Unless enforcement is very strict, takeup of such a scheme will be low. And so it is unsurprising that although SEEIS is ‘mandatory’, only 18% of an estimated 250,000 drivers who come under the scheme are registered. The enforcement required in achieving even this amount of takeup appears to be high, involving spot check visits, warnings and court action.
It is time that we take a serious look at automatic enrolment and automatic deductions. Implementing this approach, with an opt-out option, is a well-known behavioural strategy to ensure participation in social security plans across the world. A study by Clark and Young at Vanguard found that participation rates of those under an automatic enrolment saving and investment plan is nearly double of those under voluntary enrolment. And automatic enrolment-cum-deductions works particularly well for gig platforms which (a) already have a data infrastructure (b) pay out earnings to thousands of informal workers.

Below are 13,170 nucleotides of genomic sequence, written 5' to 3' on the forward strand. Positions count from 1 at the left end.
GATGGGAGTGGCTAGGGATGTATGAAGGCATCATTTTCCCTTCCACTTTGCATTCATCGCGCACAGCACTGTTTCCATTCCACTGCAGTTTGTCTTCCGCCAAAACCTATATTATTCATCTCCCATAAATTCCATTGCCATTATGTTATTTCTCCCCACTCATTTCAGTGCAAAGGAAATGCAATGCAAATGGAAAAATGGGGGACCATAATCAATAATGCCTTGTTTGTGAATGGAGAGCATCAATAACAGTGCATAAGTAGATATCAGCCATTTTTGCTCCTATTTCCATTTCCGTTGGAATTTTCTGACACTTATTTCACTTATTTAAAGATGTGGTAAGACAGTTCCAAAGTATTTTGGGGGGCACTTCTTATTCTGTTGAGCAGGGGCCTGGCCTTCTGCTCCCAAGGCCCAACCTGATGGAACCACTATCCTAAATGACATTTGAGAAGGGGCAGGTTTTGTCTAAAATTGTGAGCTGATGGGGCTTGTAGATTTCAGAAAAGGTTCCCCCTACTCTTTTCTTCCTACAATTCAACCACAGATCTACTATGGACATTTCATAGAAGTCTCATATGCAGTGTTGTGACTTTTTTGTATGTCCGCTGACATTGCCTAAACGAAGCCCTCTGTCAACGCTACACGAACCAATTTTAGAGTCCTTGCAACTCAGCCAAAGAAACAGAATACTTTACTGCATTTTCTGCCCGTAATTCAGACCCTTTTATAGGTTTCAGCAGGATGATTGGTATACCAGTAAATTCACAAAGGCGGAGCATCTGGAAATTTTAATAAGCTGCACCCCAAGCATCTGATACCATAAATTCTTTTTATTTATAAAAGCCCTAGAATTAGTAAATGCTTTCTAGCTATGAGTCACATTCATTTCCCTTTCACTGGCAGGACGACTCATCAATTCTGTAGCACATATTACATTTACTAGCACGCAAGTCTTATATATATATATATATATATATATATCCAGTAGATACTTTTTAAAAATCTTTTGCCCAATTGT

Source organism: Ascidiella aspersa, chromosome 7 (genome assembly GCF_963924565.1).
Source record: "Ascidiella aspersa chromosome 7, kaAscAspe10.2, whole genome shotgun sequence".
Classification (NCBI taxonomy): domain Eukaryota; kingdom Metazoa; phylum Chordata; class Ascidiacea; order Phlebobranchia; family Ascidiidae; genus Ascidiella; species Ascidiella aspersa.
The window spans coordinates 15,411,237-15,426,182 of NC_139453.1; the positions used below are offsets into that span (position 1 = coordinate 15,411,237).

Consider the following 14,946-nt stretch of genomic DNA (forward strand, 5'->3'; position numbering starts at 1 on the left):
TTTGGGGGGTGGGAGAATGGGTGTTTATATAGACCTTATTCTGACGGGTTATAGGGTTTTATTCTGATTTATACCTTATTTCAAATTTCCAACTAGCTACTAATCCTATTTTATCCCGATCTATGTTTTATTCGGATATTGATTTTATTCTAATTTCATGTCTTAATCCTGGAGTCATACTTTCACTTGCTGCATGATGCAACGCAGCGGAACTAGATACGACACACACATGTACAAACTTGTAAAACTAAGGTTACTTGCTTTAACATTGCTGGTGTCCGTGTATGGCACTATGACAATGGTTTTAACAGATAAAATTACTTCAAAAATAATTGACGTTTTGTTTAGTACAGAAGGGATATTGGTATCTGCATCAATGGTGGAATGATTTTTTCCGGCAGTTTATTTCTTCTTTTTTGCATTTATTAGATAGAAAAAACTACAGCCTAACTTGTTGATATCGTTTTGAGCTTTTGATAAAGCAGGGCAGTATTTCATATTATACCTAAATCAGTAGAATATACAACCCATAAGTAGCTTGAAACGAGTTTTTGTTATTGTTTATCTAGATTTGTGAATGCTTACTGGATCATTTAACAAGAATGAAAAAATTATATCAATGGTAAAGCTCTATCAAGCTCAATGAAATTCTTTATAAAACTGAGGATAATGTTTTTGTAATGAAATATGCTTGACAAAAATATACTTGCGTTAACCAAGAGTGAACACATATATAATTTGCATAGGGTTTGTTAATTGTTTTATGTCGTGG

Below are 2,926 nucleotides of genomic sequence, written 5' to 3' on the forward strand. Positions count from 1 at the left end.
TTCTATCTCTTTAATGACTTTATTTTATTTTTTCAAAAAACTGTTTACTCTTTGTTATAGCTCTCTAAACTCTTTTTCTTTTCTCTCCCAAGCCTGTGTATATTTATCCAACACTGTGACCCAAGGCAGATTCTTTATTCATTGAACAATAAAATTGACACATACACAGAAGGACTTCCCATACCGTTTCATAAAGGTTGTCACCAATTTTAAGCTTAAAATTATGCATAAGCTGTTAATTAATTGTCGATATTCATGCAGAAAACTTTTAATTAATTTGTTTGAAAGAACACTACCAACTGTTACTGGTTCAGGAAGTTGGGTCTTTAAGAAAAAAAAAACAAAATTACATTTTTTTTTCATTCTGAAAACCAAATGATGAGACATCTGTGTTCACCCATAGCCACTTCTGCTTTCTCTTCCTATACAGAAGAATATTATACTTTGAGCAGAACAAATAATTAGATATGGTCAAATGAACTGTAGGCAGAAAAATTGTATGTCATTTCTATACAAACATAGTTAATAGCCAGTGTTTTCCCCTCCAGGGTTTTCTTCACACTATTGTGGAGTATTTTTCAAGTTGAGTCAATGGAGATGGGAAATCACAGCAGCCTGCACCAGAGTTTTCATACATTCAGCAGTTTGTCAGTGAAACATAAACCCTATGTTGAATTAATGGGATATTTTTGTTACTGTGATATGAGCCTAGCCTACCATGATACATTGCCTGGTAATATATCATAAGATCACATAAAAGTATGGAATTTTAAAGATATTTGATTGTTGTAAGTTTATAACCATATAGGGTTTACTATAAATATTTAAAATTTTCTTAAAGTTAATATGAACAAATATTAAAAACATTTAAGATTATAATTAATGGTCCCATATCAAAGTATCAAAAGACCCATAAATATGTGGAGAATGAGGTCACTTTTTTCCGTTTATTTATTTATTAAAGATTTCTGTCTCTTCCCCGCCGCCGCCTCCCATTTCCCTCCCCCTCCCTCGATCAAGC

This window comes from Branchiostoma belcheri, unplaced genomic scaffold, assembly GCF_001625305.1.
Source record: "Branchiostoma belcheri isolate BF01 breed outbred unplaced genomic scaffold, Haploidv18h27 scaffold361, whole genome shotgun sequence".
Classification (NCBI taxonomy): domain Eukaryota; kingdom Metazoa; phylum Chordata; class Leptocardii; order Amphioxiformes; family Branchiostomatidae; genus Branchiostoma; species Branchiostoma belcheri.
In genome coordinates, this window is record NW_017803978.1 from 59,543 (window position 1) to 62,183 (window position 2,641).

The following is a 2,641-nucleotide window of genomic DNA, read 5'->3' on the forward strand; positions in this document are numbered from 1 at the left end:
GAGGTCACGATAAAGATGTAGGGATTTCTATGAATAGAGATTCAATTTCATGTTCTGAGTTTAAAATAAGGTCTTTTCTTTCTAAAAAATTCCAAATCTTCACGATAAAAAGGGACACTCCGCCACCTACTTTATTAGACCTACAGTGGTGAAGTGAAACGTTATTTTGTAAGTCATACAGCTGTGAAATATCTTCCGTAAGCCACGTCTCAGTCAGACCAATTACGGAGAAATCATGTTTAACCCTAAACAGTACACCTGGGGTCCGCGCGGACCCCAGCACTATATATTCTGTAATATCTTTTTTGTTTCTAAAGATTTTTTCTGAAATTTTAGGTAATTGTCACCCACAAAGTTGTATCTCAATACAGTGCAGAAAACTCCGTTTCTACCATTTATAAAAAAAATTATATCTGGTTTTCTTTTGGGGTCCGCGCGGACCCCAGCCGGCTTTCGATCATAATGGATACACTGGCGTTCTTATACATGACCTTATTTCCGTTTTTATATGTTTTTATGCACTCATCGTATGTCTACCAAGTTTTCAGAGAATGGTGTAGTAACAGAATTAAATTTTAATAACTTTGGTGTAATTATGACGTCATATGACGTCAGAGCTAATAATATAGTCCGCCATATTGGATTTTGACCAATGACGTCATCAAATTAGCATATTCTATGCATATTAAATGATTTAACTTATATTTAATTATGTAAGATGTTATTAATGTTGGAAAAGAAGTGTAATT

In our stakeholder engagement sessions, an e-hailing group speculated that not many drivers are aware of SEEIS or are confusing it with ‘e-hailing insurance’ (which is largely motor accident insurance with passenger coverage). We agree that clear and frequent communication is necessary but we argue here that a bigger issue is scheme design.
Our gig worker study shows that a significant majority of respondents are willing to let gig platforms deduct from their gig income for various types of social protection schemes. How do we reconcile this with the low takeup of schemes like i-Saraan and even the ‘mandatory’ SEEIS? It could be the case that workers, informal or otherwise, prefer regular automatic deductions of relatively painless amounts, rather than actively paying out a painful monthly lump sum from their take-home pay.